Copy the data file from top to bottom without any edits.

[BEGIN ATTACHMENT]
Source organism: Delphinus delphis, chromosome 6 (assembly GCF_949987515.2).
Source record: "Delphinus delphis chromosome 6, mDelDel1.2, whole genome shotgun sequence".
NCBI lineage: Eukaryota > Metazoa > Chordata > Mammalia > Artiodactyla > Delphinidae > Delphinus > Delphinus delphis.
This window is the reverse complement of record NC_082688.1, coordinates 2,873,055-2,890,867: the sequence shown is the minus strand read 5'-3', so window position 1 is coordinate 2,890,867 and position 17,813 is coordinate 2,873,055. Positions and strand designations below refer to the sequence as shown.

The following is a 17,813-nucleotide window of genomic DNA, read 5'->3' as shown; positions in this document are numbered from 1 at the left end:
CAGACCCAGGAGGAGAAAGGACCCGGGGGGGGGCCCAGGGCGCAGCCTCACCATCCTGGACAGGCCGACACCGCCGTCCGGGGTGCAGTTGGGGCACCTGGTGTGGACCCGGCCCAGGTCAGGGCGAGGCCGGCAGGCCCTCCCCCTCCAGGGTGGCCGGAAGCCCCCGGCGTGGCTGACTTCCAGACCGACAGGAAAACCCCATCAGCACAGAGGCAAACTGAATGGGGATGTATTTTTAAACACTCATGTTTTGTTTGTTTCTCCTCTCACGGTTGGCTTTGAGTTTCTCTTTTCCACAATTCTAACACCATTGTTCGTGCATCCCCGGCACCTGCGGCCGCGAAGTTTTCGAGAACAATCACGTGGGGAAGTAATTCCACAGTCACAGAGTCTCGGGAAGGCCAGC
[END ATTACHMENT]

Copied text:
Source organism: Delphinus delphis, chromosome 6 (assembly GCF_949987515.2).
Source record: "Delphinus delphis chromosome 6, mDelDel1.2, whole genome shotgun sequence".
NCBI lineage: Eukaryota > Metazoa > Chordata > Mammalia > Artiodactyla > Delphinidae > Delphinus > Delphinus delphis.
This window is the reverse complement of record NC_082688.1, coordinates 2,873,055-2,890,867: the sequence shown is the minus strand read 5'-3', so window position 1 is coordinate 2,890,867 and position 17,813 is coordinate 2,873,055. Positions and strand designations below refer to the sequence as shown.

The following is a 17,813-nucleotide window of genomic DNA, read 5'->3' as shown; positions in this document are numbered from 1 at the left end:
CAGACCCAGGAGGAGAAAGGACCCGGGGGGGGGCCCAGGGCGCAGCCTCACCATCCTGGACAGGCCGACACCGCCGTCCGGGGTGCAGTTGGGGCACCTGGTGTGGACCCGGCCCAGGTCAGGGCGAGGCCGGCAGGCCCTCCCCCTCCAGGGTGGCCGGAAGCCCCCGGCGTGGCTGACTTCCAGACCGACAGGAAAACCCCATCAGCACAGAGGCAAACTGAATGGGGATGTATTTTTAAACACTCATGTTTTGTTTGTTTCTCCTCTCACGGTTGGCTTTGAGTTTCTCTTTTCCACAATTCTAACACCATTGTTCGTGCATCCCCGGCACCTGCGGCCGCGAAGTTTTCGAGAACAATCACGTGGGGAAGTAATTCCACAGTCACAGAGTCTCGGGAAGGCCAGC